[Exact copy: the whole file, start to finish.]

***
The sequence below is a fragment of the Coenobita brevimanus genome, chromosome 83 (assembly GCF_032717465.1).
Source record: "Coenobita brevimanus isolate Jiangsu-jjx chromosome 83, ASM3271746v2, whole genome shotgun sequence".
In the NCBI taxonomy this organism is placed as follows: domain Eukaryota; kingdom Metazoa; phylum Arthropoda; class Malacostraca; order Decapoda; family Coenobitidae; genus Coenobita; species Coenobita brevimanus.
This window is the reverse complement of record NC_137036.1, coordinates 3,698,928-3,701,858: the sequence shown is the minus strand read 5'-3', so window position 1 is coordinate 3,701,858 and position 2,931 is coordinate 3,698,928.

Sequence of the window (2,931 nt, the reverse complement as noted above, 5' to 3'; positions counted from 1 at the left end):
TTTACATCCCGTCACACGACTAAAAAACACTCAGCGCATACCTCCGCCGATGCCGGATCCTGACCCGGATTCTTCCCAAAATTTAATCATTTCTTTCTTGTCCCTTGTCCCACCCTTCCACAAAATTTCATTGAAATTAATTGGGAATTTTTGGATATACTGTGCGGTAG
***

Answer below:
The sequence below is a fragment of the Coenobita brevimanus genome, chromosome 83 (assembly GCF_032717465.1).
Source record: "Coenobita brevimanus isolate Jiangsu-jjx chromosome 83, ASM3271746v2, whole genome shotgun sequence".
In the NCBI taxonomy this organism is placed as follows: domain Eukaryota; kingdom Metazoa; phylum Arthropoda; class Malacostraca; order Decapoda; family Coenobitidae; genus Coenobita; species Coenobita brevimanus.
This window is the reverse complement of record NC_137036.1, coordinates 3,698,928-3,701,858: the sequence shown is the minus strand read 5'-3', so window position 1 is coordinate 3,701,858 and position 2,931 is coordinate 3,698,928.

Sequence of the window (2,931 nt, the reverse complement as noted above, 5' to 3'; positions counted from 1 at the left end):
TTTACATCCCGTCACACGACTAAAAAACACTCAGCGCATACCTCCGCCGATGCCGGATCCTGACCCGGATTCTTCCCAAAATTTAATCATTTCTTTCTTGTCCCTTGTCCCACCCTTCCACAAAATTTCATTGAAATTAATTGGGAATTTTTGGATATACTGTGCGGTAG